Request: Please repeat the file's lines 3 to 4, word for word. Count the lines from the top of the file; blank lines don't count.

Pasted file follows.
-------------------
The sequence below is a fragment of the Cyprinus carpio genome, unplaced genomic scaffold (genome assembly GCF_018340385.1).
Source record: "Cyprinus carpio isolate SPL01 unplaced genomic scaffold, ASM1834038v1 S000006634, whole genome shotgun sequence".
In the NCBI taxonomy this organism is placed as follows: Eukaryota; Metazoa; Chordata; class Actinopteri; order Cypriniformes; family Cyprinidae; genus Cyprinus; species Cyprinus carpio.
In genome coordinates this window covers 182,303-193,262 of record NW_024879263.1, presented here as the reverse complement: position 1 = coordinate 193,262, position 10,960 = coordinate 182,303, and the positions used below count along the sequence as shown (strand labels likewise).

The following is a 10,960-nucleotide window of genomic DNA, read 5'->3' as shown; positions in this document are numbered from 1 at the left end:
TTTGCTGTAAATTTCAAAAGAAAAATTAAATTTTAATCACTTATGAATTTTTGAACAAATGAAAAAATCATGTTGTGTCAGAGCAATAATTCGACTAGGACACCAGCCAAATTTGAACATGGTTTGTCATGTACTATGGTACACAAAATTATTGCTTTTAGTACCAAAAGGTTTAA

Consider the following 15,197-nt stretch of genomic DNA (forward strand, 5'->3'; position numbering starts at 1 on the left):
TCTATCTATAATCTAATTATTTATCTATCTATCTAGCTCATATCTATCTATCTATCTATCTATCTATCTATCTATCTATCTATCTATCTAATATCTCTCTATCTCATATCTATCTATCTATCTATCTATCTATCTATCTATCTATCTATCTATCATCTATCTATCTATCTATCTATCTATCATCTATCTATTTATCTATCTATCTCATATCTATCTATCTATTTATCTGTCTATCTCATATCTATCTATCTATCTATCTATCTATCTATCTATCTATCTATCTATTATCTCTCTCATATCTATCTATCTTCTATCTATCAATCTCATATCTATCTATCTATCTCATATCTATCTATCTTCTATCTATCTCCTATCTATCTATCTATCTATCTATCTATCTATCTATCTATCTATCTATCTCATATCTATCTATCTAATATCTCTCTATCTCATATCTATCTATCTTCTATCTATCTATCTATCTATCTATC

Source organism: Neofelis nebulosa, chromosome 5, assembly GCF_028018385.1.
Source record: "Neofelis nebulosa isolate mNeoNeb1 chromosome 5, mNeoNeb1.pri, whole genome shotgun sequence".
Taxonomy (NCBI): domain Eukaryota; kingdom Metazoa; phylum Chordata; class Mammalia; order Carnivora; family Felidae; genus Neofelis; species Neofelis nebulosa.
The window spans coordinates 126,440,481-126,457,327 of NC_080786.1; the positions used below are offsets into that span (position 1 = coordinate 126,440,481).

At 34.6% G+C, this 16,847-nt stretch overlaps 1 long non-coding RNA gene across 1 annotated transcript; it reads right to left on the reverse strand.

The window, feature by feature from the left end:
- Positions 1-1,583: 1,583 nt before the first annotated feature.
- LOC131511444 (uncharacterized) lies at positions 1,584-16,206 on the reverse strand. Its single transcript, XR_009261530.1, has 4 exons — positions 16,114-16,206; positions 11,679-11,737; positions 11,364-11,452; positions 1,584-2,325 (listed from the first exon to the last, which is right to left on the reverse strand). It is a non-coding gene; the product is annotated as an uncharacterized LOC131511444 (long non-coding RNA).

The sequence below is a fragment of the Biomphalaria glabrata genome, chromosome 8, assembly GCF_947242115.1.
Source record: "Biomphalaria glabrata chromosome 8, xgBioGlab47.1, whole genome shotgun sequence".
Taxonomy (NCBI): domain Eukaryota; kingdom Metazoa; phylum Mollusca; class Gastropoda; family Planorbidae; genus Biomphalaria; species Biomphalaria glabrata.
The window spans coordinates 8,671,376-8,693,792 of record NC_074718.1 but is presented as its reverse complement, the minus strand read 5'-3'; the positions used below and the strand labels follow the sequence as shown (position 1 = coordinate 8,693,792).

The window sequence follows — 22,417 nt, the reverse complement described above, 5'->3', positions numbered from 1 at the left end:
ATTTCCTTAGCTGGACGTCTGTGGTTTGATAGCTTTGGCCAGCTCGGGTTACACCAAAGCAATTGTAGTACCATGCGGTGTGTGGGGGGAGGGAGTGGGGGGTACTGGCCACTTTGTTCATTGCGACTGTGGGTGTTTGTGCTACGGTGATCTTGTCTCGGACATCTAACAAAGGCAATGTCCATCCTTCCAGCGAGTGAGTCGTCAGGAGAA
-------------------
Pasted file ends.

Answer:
In the NCBI taxonomy this organism is placed as follows: Eukaryota; Metazoa; Chordata; class Actinopteri; order Cypriniformes; family Cyprinidae; genus Cyprinus; species Cyprinus carpio.
In genome coordinates this window covers 182,303-193,262 of record NW_024879263.1, presented here as the reverse complement: position 1 = coordinate 193,262, position 10,960 = coordinate 182,303, and the positions used below count along the sequence as shown (strand labels likewise).